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Re: what's missing in XML? What's coming?
- From: Henry Luo <email@example.com>
- To: firstname.lastname@example.org
- Date: Wed, 04 Jan 2012 11:49:40 +0800
Decoupling XDM from XML syntax has additional advantages:|
- From user perspective, they'll be happy if their effects in
learning XML Schema/XSLT/XQuery/XProc can be extended to do
direct HTTP/SMTP message handling, shell scripting, etc.
- From W3C perspective, the XML standards stack will be more
important and useful then ever.
On 4/1/2012 11:34 AM, Henry Luo wrote:
Liam and all,
I think this thread of discussion has been a interesting topic.
And here's my 2 cents.
I think for XML to evolve, to define an extended and standardized
XDM (beyond what's current supported by XML syntax) can be an
important and winning strategy. It's already mentioned and hinted
several time in this thread already:
Decoupling XDM from XML syntax has several advantages:
Some of the important features of the extended XDM should include:
- The DM is no longer constrained by the XML syntax. It can
evolve to cover wider range of data, like JSON, CSV, MIME
Message, file system nodes, zip archive nodes, etc. Among all,
the most important is to unify with object data model, like
JSON (and JavaFX literal object).
- XML vendors who have invested heavily to implement XML
Schema/XSLT/XQuery, would also benefit from the extended DM,
as their products can now support more data formats. The cost
of implementing new data parsers/adapters is relatively cheap.
This is like the .Net architecture, with one runtime
supporting multiple languages.
- People has the freedom to choice their syntax or
serialization format. Whether it is JSON, HTML5, XML or YAML,
it no longer matters. What's important is the DM now. People
who still depends on legacy XML features (like doctype), like
MathML, can live in the old XML world. People who wants better
formats can go for XML2.0 or XML5 or XML.next, without the
burden of backward syntax compatibility.
- It can also be an opportunity to clean up the mess in
current W3C XML DM related standards, as defined in InfoSet,
XML Schema, XPath/XQuery DM, etc. A cleaned up DM would help
streamline the integration of XML technologies.
The language, Candle (http://www.candlescript.org/),
that I've created, is along this line. Some of the relevant
- Clean up the data types, throw away the doctype related
- Allow child node to contain data types other than text.
- Allow attribute node to contain complex content. This is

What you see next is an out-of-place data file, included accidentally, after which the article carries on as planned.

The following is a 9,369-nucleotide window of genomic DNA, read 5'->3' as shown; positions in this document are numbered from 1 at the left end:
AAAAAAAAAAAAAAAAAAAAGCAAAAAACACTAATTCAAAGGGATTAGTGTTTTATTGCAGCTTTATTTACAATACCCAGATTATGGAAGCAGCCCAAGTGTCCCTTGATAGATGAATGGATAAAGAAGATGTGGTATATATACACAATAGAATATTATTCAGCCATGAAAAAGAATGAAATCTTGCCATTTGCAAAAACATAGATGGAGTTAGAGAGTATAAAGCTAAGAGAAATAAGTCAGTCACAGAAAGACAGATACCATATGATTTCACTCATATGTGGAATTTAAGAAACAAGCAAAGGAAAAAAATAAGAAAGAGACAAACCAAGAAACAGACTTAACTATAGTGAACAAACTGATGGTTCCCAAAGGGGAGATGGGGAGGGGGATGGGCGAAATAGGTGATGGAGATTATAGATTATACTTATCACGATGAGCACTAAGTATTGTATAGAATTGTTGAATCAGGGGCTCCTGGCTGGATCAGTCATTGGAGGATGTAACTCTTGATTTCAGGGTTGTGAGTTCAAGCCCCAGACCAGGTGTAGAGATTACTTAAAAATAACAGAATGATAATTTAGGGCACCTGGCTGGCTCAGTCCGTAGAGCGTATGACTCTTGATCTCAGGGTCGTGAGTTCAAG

important in unifying with object data model (JSON map can
contain nest map).
- No need to require root element.
On 3/1/2012 11:04 PM, BillClare3@aol.com wrote:
Two thoughts on an interesting topic that could
address the fundamentals of XML evolution.
Something to add: Full data type
specifications with properties, constraints,
associations and event driven methods. This can move much
of behavior specification and implementation out of the
agent. With this, by the way, schema, as currently
constructed, specify constructors for data types, not the
data types themselves.
Something to remove:
Distinctions between element attributes and contents.
In a message
dated 1/2/2012 1:06:16 P.M. Eastern Standard Time, email@example.com writes:
On Mon, 2012-01-02 at
10:27 -0500, David Lee wrote:
> What's missing ?
David, thanks for replying!
> 1) A Standard (or well adopted convention)
for Serialized XDM so that
> programs may exchange XDM in addition to XML
I think (Rich Salz notwithstanding) EXI 2 may do
this. Remains to be
seen, but I hope so.
> 2) Better support for XDM in XQuery and XSLT
to allow the input 'document'
> to be any XDM value, and corresponding
support in the implementations to
> portably read such data (see #1)
I'm not sure on the status of this; the first part
is already there I
think, unless you're asking for a further relaxing
of constraints in the
XDM - in which case please file a comment against
the last call draft of
the XDM 3.0 that was published in December; the
Status section of the
document has a link to the Bugzilla instance for
As for implementations - can you think of ways we
could test it? if so,
feel free to contribute tests, or to join the WG
:-) or just to bug the
> 3) Adoption of the JSON Data model into XDM
so that XPath/XSLT/XQuery/Schema
> can be directly used on JSON data
> 4) A standard/convention for JSON / XDM
conversions to allow #1 as both
> input and output.
Not sure if this is premature, but it may fall
under your No, 3 above.
> 5) "Excel for XML" (or XDM see #1) so
prevalent and accepted that it becomes
> acceptable to pass XML among business
partners instead of having to convert
> to/from CSV or XLS.
Well, that would be nice. It'd have to offer a
business advantage - one
or more of
. lower cost
. enabling (things you couldn't do before)
Thanks for the feedback!
Liam Quin - XML Activity Lead, W3C, http://www.w3.org/People/Quin/
Pictures from old books: http://fromoldbooks.org/
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